To be eligible for a Doctoral degree in Biomedical Engineering a student must:
1. Satisfy all University requirements for a Doctor of Philosophy degree.
2. Meet all undergraduate deficiencies, and requirements as specified by the student’s advisory committee.
3. Complete 90 credit hours beyond a baccalaureate degree, or 60 beyond a Master’s degree.
4. Earn a minimum grade point average of 3.0 in all approved courses in the student’s program of study.
5. Successfully pass a Qualifying exam
6. Successfully prepare and defend a formal dissertation proposal
7. Successfully prepare and complete a minimum of 24 hours of research dissertation
8. Successfully submit and defend the final research dissertation
Program of Study / Course requirements
The program of study will require completion of courses ( beyond the BS degree) in the following categories:
Biomedical Engineering – minimum of 15 credit hours
A minimum of four courses (12 credit hours) in one specialty area, and a minimum of two courses (6 credit hours) in each of the remaining two specialty areas are required.
The current specialization areas within biomedical engineering are:
- Basic Research in Engineered Tissue Model Systems
- Diagnostic Bioimaging and Sensor Systems
- Therapeutic and Reparative Neurotechnology
Engineering Mathematics – minimum of 6 credit hours
Courses in this area must cover the broad areas of statistics, theoretical modeling, and numerical modeling. Example courses in each of these areas are:
- Statistics: STA 5206 Design of Experiments or STA 6176 Biostatistics
- Theoretical modeling: BME 6715 Mathematical Modeling of Physiological Systems or BME 6716 Mathematical Modeling of Cellular Systems
- Numerical modeling: BME 6705 Nonlinear Systems Applications in Life Science
Life Science – minimum of 6 credit hours
Unless otherwise approved by the student’s committee, courses in this category should include the following:
- BME 5316 Molecular Bioprocess Engineering
- BSC 5935 Topics in Biology (Neurobiology)
- BSC 5935 Topics in Biology (Sensory Neurobiology)
- CHM 5325 Physical Chemistry of Proteins
- CHM 5506 Physical Biochemistry
- CHM 5503 Physical Chem of Nucleic Acids
- EXP 5667 Cognitive Neuroscience
- OTH 5427 Neurorehabilitation Approaches in OT
- PCB 5835 Neurophysiology + PCB 5835L Neurophysiology lab
- PCB 6025 Molecular and Cellular Biology I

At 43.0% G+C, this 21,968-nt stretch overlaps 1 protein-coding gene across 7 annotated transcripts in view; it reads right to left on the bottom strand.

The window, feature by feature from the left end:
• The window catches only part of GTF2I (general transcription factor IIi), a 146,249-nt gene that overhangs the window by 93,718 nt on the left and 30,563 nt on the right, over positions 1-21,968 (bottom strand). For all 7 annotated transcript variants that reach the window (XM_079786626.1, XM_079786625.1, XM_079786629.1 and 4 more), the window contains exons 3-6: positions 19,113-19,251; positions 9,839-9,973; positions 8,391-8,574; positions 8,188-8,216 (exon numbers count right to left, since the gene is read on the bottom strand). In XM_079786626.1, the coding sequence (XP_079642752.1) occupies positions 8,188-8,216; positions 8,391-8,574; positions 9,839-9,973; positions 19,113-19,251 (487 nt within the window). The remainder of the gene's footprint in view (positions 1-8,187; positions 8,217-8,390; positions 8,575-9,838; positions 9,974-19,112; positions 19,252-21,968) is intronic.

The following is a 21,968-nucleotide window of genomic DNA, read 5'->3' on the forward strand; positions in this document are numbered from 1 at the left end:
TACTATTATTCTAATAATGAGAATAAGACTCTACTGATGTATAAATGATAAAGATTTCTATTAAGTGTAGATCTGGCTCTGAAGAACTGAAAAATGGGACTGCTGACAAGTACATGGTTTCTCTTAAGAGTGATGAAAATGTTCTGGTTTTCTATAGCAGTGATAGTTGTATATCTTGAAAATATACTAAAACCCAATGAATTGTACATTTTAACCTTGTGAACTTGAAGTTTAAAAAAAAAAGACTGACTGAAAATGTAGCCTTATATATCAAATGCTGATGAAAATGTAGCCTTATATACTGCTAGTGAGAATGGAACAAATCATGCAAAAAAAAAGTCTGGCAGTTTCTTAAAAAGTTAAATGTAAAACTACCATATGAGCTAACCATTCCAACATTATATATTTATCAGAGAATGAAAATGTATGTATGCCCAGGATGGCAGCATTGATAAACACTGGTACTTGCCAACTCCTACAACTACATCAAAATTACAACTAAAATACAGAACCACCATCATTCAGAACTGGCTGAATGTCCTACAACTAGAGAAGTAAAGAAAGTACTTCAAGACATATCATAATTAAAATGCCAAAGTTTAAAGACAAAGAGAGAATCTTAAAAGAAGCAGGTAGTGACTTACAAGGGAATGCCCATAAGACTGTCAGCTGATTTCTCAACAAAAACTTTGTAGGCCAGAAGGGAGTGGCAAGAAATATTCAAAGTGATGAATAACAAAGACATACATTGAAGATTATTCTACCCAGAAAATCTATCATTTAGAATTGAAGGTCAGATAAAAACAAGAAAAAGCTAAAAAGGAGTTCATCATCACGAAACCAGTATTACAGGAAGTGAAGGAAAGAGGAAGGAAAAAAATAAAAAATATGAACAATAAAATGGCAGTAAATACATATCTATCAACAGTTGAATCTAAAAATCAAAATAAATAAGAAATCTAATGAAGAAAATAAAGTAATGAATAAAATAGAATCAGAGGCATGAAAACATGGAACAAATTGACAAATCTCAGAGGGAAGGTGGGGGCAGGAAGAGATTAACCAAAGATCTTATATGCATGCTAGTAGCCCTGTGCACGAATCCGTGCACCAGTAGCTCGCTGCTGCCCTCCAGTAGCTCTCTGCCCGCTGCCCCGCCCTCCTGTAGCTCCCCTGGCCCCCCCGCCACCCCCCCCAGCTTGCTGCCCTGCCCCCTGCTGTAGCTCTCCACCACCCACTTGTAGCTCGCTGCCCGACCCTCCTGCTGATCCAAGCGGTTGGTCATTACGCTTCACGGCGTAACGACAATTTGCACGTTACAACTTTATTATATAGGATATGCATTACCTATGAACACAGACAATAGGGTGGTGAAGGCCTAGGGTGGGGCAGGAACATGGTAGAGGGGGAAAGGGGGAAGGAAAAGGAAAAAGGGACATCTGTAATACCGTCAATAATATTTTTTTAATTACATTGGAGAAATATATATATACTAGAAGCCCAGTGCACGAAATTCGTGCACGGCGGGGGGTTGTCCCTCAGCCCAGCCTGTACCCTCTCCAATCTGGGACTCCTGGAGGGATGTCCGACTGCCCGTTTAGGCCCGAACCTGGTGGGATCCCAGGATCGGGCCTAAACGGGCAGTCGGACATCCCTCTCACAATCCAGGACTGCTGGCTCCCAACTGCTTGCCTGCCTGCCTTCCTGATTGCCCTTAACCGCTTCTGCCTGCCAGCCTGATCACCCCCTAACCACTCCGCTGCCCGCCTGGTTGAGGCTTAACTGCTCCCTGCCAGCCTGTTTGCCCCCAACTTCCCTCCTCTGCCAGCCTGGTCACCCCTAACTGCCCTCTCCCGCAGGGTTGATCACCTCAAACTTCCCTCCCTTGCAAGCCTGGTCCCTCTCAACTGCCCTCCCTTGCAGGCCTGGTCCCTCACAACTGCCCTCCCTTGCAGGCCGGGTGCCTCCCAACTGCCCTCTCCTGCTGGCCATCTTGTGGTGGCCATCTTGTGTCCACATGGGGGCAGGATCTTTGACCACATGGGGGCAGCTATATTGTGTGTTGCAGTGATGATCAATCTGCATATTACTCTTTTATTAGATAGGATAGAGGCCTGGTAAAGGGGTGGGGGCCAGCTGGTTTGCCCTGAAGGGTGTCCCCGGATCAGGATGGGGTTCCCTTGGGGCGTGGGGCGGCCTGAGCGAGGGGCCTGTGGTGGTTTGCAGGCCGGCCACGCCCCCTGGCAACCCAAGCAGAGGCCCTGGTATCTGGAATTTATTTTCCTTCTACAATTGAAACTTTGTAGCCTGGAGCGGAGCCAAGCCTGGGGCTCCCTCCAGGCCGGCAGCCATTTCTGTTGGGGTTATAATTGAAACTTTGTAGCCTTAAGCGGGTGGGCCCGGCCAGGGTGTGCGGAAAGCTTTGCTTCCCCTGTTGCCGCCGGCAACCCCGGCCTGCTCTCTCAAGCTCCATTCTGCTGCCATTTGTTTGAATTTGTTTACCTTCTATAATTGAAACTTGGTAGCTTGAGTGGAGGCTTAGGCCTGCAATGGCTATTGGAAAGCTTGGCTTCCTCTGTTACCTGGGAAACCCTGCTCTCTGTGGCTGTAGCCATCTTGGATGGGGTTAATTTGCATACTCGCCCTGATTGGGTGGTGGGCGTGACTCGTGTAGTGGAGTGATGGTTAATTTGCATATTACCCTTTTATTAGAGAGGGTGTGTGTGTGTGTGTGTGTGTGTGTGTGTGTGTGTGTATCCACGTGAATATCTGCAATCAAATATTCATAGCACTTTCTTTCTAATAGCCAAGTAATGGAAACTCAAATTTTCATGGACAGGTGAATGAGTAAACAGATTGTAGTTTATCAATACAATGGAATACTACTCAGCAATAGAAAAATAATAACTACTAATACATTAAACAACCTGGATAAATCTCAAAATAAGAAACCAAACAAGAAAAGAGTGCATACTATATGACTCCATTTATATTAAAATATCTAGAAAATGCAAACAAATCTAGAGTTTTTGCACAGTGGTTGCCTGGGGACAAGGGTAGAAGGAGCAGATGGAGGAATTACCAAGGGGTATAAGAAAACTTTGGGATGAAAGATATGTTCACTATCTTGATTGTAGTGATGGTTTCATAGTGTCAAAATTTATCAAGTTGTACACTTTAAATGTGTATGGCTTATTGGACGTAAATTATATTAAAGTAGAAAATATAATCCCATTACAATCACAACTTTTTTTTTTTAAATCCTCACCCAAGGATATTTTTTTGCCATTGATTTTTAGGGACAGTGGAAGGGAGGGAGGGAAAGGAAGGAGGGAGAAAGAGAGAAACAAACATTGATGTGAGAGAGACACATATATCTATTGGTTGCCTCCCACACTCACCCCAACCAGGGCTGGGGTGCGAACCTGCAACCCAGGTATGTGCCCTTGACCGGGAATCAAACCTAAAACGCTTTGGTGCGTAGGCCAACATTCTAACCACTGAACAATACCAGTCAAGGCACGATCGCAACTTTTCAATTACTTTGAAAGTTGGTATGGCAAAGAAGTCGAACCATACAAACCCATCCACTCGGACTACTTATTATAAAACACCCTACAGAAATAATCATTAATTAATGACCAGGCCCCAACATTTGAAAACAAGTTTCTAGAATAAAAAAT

- PCB 6027 Molecular and Cellular Biology II
- PHT 5174 Analysis of Movement and Function
- PHT 5174L Analysis of Movement and Function Lab
- PHT 5180 Musculoskeletal Diagnosis and Management I + PHT 5180L Musculoskeletal Diagnosis and Management I Lab
- PHZ 6255 Molecular Biophysics
- ZOO 5371 Applied Musculoskeletal Systems + ZOO 5371L Applied Musculoskeletal Systems Lab
- ZOO 5746 Comparative Neurobiology
- ZOO 5745 Advanced Neuroanatomy
- ZOO 5746 Comparative Neurobiology
Two biology techniques workshops, examples include the following:
- BCH 6130C Workshop in DNA Synthesis and Amplification
- BCH 6131C Workshop in Radioisotope Use and Safety
- BCH 6132C Workshop in Electrophoresis
- BCH 6133C Workshop in DNA Sequencing
- BCH 6507C Workshop in Radiometry and Spectrophotometry
- BSC 5416C Workshop in Cell Culture Methods and Applications
- BSC 5928 Workshop: Vertebrate Animal Research
- PCB 5025L Molecular Biology Techniques Laboratory
- PCB 5184 Workshop in Microtechniques
- ZOO 5732 Advanced Anatomy Demonstration
The remainder of the coursework (minimum of 6 credit hours) is reserved for electives.
Grades and Credits
No course in which a grade below a ‘C’ is earned may be counted toward a Doctoral degree.
Applicants with a Master’s Degree in Biomedical Engineering or closely related field from an accredited institution may be given a maximum of 30 transferred semester hours. Such credits are transferable provided that:
1. the course(s) were taken at the graduate level at an accredited college or university,
2. grade(s) of ‘B’ or higher were earned for the courses,
3. the course(s) are judged relevant by the student’s advisory committee,
4. the credits were not used toward another degree, and
5. the credit(s) were completed within six years immediately preceding the awarding of the degree.
Non-Degree seeking students
A student is allowed to take classes as a non-degree seeking student while in the process of gaining acceptance into the graduate program they wish to pursue. The maximum amount of credits that may be later applied to the program is 12 (4 classes).
All work applicable to the Master’s degree, including transfer credit, must be completed within six years immediately preceding the awarding of the degree.